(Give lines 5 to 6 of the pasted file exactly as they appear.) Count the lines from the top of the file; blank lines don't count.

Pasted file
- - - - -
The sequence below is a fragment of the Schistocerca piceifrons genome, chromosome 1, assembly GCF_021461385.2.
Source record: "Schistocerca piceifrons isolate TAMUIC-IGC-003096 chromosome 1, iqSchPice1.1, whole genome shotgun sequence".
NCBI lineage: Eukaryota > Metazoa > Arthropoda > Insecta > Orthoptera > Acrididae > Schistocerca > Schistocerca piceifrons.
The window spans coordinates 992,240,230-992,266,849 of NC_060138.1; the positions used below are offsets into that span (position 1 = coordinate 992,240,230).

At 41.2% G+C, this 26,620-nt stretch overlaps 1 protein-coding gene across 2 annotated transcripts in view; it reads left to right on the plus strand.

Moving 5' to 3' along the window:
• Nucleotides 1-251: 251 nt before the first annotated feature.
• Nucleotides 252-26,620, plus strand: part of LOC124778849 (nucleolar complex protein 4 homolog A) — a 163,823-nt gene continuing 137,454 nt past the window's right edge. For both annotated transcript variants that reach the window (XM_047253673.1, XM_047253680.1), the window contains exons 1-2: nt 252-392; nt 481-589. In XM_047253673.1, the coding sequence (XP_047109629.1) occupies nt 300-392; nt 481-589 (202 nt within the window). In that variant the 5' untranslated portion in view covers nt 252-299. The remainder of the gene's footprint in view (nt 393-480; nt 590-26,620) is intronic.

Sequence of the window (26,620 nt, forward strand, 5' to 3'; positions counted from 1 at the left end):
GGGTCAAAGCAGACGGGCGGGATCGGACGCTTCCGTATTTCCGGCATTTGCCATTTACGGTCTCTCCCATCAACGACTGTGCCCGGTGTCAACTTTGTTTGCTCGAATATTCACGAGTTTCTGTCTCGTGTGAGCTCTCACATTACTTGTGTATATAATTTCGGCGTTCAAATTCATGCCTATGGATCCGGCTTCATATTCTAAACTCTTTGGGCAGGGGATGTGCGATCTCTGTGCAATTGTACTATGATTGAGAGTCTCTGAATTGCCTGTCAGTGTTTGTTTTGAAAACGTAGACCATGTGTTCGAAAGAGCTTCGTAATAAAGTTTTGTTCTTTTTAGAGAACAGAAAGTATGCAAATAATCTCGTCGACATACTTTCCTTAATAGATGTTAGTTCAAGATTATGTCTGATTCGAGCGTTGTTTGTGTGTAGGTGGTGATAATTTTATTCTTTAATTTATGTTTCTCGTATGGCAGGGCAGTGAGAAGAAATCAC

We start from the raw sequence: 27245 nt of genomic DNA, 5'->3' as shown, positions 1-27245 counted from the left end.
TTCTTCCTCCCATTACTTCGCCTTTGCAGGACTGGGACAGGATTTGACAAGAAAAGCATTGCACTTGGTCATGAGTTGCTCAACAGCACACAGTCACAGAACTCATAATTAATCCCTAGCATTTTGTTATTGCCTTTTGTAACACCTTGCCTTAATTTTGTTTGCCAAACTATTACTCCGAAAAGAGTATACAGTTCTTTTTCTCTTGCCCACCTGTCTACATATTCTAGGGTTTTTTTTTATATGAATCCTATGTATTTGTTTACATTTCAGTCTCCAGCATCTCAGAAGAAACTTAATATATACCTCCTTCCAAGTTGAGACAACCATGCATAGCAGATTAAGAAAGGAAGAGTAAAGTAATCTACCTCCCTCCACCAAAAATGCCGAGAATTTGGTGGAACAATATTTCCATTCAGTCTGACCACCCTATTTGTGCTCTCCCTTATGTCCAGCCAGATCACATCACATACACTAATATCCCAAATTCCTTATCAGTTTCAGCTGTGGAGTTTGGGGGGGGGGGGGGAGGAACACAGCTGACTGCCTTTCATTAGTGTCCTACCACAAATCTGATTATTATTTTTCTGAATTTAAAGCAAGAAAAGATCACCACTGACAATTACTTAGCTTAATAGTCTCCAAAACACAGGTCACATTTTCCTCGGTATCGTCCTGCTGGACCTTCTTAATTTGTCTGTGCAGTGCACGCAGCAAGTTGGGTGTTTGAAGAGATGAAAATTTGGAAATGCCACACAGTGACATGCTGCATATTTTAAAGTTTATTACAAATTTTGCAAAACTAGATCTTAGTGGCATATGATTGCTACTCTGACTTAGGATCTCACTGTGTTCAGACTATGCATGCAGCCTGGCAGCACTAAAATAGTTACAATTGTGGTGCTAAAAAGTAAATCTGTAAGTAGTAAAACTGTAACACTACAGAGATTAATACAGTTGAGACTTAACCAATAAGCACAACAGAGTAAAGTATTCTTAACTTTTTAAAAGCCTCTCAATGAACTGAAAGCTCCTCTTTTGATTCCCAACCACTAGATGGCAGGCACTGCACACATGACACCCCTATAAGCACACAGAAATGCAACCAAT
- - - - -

At 41.2% G+C, this 26,620-nt stretch overlaps 1 protein-coding gene across 2 annotated transcripts in view; it reads left to right on the plus strand.

Moving 5' to 3' along the window: